So after a week of rumors that the New York Knicks were chasing mid-level guards who aren't as bad as Raymond Felton, and less than a year removed from having a 54-win team that inspired hope, the Knicks watched the NBA trade deadline pass them by Thursday afternoon while sitting in the same dreary place they usually sit.
The Knicks are back to selling some puffed-up vision of Someday.
The team's latest company line is that it tried and tried but didn't want to do anything that would impair its ability to make a really big move in summer 2015.
Too bad the truth is the Knicks' latest invisible front office, as presently deconstructed by owner Jim Dolan, inspires little faith that it has a clue how to make anything happen in the here and now -- or a year from now, for that matter.
There's no one here with the guts of Boston's Danny Ainge to blow up the roster. No one with the vision of Houston's Daryl Morey to get things done. No one to convince Dolan that if oft-lampooned Clippers owner Donald Sterling could end decades of ineptitude by simply getting the hell out of the way, maybe Dolan could, too?
No. Instead, what all this tedious talk about the Knicks aiming for summer 2015 ignores is it's summer 2014 -- this year -- that brings LeBron James and Chris Bosh's opt-out years, and a time when a notable list of one-and-done college freshmen could come out. It also ignores this: If the Knicks really wanted to cement their ability to re-sign Carmelo Anthony by getting him more help, last summer was the time to do it. Not 2015, the year after he can opt out.
But what was the Knicks' response instead? They re-signed J.R. Smith and traded for Andrea Bargnani, a space eater whose expiring contract in 2015 is now being described by the Knicks' brain trust as part of the team's future silver lining, along with finally getting to Amar'e Stoudemire's walk year.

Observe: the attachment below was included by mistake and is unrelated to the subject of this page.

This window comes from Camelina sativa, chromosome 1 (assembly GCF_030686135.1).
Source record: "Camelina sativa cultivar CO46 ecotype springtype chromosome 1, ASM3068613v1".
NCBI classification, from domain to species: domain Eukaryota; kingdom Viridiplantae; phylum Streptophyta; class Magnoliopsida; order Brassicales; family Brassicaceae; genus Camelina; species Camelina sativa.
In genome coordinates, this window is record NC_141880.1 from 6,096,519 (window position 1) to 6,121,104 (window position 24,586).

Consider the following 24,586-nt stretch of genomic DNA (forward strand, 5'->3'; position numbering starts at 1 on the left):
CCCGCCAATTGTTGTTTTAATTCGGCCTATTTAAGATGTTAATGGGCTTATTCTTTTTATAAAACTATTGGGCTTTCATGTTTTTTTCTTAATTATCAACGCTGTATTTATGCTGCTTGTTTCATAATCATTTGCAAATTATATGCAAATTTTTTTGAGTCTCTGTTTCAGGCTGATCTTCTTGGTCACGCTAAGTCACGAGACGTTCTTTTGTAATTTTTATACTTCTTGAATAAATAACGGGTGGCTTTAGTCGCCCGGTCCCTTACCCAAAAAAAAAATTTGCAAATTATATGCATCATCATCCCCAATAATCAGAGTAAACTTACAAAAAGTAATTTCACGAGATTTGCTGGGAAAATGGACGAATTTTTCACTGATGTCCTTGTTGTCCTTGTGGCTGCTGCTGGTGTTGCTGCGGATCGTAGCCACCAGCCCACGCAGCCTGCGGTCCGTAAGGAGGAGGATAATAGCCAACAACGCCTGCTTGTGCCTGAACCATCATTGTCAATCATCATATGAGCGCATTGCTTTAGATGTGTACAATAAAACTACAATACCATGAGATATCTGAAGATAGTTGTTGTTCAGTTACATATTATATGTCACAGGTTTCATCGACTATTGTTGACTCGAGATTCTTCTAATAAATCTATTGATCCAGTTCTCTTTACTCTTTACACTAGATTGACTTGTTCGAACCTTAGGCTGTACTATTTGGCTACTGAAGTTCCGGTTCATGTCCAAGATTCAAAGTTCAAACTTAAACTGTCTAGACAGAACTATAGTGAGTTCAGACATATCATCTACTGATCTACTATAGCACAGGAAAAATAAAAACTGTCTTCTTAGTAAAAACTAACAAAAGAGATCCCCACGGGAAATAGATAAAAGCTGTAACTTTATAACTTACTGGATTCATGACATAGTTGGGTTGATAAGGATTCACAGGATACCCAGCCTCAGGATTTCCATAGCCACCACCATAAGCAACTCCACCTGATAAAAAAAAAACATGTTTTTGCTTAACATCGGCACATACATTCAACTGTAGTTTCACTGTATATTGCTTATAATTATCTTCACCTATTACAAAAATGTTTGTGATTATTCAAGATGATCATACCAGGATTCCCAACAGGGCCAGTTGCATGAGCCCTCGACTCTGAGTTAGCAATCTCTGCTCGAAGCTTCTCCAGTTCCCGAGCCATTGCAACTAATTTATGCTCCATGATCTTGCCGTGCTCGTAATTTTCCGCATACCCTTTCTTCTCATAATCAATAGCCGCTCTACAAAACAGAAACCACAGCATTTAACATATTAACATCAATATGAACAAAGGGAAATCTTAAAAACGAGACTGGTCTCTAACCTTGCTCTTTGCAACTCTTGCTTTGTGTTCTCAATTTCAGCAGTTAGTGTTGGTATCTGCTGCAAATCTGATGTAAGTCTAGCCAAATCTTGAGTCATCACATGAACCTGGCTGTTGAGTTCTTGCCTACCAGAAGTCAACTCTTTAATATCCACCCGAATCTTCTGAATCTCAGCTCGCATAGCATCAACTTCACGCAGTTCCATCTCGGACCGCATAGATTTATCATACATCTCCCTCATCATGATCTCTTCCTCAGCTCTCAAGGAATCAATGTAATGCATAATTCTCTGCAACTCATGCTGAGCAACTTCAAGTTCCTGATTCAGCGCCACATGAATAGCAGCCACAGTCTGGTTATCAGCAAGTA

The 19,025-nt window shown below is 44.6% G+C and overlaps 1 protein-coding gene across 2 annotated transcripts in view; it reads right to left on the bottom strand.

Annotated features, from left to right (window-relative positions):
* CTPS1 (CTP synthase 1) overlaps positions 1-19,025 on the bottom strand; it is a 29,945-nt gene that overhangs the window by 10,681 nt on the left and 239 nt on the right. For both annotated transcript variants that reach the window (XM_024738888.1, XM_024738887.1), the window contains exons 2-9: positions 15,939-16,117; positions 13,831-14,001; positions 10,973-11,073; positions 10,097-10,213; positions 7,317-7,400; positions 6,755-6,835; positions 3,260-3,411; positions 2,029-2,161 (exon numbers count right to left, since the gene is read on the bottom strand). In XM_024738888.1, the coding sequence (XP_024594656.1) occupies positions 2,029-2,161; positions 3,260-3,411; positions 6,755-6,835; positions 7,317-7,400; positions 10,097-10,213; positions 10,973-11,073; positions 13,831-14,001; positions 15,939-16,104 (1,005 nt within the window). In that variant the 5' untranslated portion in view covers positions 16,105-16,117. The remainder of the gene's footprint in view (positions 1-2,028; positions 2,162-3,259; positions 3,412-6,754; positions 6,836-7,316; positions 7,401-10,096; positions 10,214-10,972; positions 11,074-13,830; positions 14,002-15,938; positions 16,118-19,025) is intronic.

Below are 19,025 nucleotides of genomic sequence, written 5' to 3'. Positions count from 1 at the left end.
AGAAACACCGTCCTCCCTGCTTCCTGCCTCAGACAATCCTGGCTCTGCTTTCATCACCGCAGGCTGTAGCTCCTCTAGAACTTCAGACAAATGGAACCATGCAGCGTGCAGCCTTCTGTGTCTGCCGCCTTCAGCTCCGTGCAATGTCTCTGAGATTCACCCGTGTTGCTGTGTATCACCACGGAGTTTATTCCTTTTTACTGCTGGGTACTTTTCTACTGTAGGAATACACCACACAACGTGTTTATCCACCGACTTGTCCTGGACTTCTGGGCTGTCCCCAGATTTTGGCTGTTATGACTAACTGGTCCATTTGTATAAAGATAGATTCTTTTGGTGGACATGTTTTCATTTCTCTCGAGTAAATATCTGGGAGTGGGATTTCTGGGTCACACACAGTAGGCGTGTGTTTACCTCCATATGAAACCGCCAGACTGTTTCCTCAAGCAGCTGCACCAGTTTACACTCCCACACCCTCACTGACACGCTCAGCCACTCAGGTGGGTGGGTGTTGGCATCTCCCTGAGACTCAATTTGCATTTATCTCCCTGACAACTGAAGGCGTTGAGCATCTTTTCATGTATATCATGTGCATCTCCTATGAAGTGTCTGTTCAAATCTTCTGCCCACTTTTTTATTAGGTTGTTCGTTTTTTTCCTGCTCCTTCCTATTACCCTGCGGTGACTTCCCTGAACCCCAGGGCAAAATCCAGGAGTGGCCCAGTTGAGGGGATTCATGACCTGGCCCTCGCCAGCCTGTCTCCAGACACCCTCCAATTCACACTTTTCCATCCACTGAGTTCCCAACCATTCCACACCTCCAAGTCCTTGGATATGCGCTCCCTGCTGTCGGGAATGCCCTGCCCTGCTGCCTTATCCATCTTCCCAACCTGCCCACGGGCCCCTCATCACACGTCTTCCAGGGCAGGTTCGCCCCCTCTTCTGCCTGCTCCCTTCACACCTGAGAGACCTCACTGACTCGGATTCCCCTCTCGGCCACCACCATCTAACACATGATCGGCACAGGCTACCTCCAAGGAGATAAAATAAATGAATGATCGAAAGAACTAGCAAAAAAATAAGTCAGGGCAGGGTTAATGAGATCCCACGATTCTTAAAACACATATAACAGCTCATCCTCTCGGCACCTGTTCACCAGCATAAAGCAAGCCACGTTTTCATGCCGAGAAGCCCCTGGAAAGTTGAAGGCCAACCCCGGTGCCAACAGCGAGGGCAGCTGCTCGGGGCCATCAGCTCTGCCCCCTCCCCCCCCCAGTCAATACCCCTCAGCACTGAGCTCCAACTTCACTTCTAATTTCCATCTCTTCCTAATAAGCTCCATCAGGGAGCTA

Dolan also ran off general manager Glen Grunwald last summer, same as he ran off team president Donnie Walsh before that.
All Walsh is doing now with the Pacers is presiding over the best team in the East, along with Larry Bird.
And Grunwald's replacement, Steve Mills? He's supposedly in place to leverage his contacts with the agents who represent so many top NBA players -- same as we were told way back when that Mike D'Antoni was going to use his sparkling personality and Olympic teamwork with LeBron to woo him to the Knicks.
How'd that go?
Dolan has one set point: Incorrigibly clueless.
Taken all together, it's enough to make you sigh and ask why Anthony would want to stay in New York if (as he's said) he's willing to forgo the max contract he could command only by re-signing here?
It also makes you wonder when fans in New York might wake up and decide that maybe it's time to be more interested in the Nets, even if Brooklyn isn't the more fabled franchise, same as Los Angeles drifted from the Lakers and warmed up to the Clippers.
When you add up what this trade deadline has reminded us about the Knicks, it's sobering. They didn't have enough assets to trade for a player of significance even before Iman Shumpert -- their trade bait version of Pau Gasol, a player often dangled but never shipped out -- got hurt Wednesday night. They don't have the draft picks to land a franchise player. They don't have the salary-cap room to sign a big free agent right now. And there are no guarantees -- just hope -- Anthony will stay.
But hey, there's always Summer 2015.
And the hubristic notion that everyone is dying to play in New York.
This sales job isn't just a familiar storyline for the Knicks.
It's gotten beyond old.
A couple of years ago, when David Stern was still NBA commissioner, I had a dream that Stern decided to seize the Knicks from Dolan by arguing eminent domain. The city rejoiced. Clyde Frazier danced in the streets.
But Stern, who once publicly spanked the Knicks for not being models of enlightened management, just retired.
The Knicks aren't going to make the playoffs, even though it's a down year in the East. They have a coach who looks like a dead man walking. Anthony is staying/going/staying, depending on what day you check with him or his wife, La La. J.R. Smith has rediscovered his Inner Knucklehead since he got a pay raise. And that part of the NBA that the real contenders inhabit is on another plane, beyond the Knicks' reach.
The Knicks are back to selling Someday.
Which is why this trade deadline feels like Groundhog Day instead.